Island Getaways: A Philadelphian’s Guide to Vacationing in St. Lucia
If you’re jetting to St. Lucia, you’re likely a honeymooner or a couple on holiday. Otherwise, you’re surrounded by them, as I was on my visit sans husband. But that’s no problem: St. Lucia is worth a trip whether you’re traveling solo or basking in newlywed bliss.
The Windward Island has all the classic Caribbean elements — candy-colored homes, white-sand beaches, fragrant air — plus rain forests, a mountainous landscape and sulfur springs. Fun-loving residents give St. Lucia a rep for boisterous nightlife, and before tourism took over, the local banana biz was the main industry. You might recognize Marigot Bay’s natural arch — a rock formation that curves gracefully into the sea — from its cameo in Pirates of the Caribbean. Oprah once called the Pitons, a pair of lush volcanic spires that rise from the Caribbean coast, one of the five things to see in a lifetime.
On my visit last fall, I stayed at the all-inclusive Windjammer Landing Villa Beach Resort (rooms from $420) in Labrelotte Bay, on the Caribbean Sea. The sprawling destination, a 90-minute drive from the airport, is built into a hill; its Mediterranean-inspired terra-cotta-roofed villas overlook the crescent-shaped beach and turquoise waters.
My home for five days was a cliffside two-bedroom villa, with an outdoor patio, a plunge pool, and sweeping views of the coast.
I found it just as easy to pack my days with water sports and yoga as I did to lounge all afternoon in an overwater hammock, sipping a rum punch from the tiki bar. And as if to entice me to stay on the sand, the resort-wide wi-fi is strongest at the beach.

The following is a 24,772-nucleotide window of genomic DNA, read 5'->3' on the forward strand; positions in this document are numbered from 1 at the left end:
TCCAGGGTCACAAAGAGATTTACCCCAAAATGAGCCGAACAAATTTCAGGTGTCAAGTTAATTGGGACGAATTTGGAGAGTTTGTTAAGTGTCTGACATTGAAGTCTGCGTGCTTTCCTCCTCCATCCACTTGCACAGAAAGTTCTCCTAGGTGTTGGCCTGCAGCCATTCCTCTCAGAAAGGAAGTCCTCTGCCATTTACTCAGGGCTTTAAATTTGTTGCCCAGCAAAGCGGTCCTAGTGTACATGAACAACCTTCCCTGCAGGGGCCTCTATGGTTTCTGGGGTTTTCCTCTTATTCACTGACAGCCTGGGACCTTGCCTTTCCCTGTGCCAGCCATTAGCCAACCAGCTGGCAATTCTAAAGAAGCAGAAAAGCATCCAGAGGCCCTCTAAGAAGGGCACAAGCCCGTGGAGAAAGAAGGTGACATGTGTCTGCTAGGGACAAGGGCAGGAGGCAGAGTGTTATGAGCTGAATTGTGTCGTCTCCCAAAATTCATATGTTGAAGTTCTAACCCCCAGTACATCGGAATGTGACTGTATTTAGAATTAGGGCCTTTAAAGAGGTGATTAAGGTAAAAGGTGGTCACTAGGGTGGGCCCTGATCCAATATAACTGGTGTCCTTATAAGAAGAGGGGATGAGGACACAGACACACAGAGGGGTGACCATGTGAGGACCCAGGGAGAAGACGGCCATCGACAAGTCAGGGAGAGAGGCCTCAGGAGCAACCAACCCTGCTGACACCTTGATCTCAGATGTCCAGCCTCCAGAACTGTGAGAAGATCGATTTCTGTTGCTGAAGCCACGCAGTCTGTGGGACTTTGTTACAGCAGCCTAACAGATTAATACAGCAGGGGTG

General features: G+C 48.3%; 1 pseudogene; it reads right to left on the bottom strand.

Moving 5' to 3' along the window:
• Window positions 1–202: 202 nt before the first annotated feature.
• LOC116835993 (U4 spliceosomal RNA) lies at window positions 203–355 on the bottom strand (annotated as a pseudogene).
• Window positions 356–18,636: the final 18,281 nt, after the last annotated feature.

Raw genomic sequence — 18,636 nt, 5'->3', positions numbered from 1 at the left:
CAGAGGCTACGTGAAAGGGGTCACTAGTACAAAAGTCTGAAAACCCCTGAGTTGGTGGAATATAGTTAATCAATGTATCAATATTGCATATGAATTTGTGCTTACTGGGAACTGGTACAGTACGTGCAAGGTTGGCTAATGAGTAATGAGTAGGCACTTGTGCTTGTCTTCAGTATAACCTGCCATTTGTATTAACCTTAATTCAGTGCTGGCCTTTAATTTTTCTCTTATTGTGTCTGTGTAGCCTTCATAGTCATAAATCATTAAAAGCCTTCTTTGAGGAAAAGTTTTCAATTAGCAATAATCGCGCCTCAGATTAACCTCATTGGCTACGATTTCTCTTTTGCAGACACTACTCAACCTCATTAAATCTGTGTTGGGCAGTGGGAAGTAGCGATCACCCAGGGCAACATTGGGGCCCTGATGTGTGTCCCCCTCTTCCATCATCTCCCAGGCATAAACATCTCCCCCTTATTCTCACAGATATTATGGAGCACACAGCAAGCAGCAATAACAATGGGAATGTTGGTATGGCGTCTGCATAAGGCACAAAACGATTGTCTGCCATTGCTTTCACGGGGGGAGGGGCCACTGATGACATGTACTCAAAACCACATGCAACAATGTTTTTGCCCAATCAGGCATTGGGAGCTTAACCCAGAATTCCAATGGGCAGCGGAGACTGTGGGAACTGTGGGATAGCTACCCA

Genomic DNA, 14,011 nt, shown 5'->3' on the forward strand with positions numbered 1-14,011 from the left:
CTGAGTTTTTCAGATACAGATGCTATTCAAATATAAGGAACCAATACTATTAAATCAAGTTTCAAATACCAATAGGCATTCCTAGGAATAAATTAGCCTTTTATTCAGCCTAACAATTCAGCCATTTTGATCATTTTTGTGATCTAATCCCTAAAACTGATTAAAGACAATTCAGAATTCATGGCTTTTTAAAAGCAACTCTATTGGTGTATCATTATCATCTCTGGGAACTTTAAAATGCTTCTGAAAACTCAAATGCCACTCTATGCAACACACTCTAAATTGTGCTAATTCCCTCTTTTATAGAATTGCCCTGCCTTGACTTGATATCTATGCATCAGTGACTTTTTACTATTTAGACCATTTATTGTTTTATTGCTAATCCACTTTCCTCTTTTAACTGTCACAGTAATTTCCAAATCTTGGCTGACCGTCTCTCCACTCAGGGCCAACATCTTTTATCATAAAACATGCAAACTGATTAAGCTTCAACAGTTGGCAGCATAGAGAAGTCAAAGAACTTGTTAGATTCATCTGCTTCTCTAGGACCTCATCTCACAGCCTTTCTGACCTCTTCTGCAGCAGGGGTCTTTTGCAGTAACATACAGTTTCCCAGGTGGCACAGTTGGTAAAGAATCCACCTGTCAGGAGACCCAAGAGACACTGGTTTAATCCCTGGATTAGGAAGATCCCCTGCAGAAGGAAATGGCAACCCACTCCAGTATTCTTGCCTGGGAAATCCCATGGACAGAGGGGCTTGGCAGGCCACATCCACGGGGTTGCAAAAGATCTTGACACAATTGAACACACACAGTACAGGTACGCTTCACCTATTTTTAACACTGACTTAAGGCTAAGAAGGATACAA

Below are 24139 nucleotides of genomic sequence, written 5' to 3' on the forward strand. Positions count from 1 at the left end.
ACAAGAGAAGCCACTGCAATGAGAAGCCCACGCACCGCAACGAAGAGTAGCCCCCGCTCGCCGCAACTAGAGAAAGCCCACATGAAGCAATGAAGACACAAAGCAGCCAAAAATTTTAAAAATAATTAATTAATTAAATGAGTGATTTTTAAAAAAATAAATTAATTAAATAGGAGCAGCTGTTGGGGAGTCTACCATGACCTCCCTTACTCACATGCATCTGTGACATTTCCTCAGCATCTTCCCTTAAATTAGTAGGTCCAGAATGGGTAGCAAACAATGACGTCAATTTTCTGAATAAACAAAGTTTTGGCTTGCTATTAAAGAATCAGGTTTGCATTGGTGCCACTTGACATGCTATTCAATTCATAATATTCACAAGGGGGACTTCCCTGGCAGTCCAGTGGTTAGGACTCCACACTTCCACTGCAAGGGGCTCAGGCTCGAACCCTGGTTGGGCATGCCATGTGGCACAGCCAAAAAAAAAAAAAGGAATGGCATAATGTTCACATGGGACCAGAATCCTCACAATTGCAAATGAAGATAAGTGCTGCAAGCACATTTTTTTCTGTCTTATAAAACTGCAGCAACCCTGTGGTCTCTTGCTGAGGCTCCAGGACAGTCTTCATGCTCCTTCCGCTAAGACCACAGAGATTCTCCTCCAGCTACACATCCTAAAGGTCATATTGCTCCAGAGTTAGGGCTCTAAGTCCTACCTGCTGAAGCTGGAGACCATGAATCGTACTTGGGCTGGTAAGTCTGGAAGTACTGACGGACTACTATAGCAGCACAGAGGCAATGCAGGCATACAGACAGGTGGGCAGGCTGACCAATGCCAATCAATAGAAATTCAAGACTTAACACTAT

Daily activities, posted in the lobby, range from beach volleyball and personal training at the gym to waterskiing. I was invigorated after my first attempt at stand-up paddleboarding, and while the idea of being pulled behind a boat on an inflatable couch — an activity aptly called “crazy sofa” — didn’t strike my fancy, I ultimately had a blast. (This would be a humorous bonding activity for lovebirds.)
It was tempting to never leave the resort, but off-site excursions like scuba diving were reason enough to venture out. A catamaran took me to Soufrière — a town popular for its drive-in volcano and Instagrammable sulfur-springs mud baths. Touted for their healing benefits, the springs can be packed, so during my soak, I tried not to think about the travelers who’d come before me. Sadly, the baths didn’t take years off me, but my skin was softer, and my runner’s aches were soothed.
I also enjoyed wellness boosts at the resort thanks to Windjammer’s spa program, led by former pro basketball player Alexandru Danila. I tried hummingbird yoga (while I only saw two of the critters, the garden setting, in which weddings are held, was serene) and a traveler’s-reprieve massage (available for couples) with West Indian sandalwood essential oil to relax my nervous system.
And to satisfy my appetite? A delightful range of on-site restaurants. The Upper Deck stands out for its sunset panoramas and creative cuisine — including sesame-coated tuna sashimi and the national dish of green fig (unripe banana) and saltfish.
Evenings for me ended with a moonlit soak in my pool; only chirping crickets broke the silence. It was island perfection and would only have been better if my husband had been there. He will be when I return.
Published as “Island Time” in the March 2022 issue of Philadelphia magazine.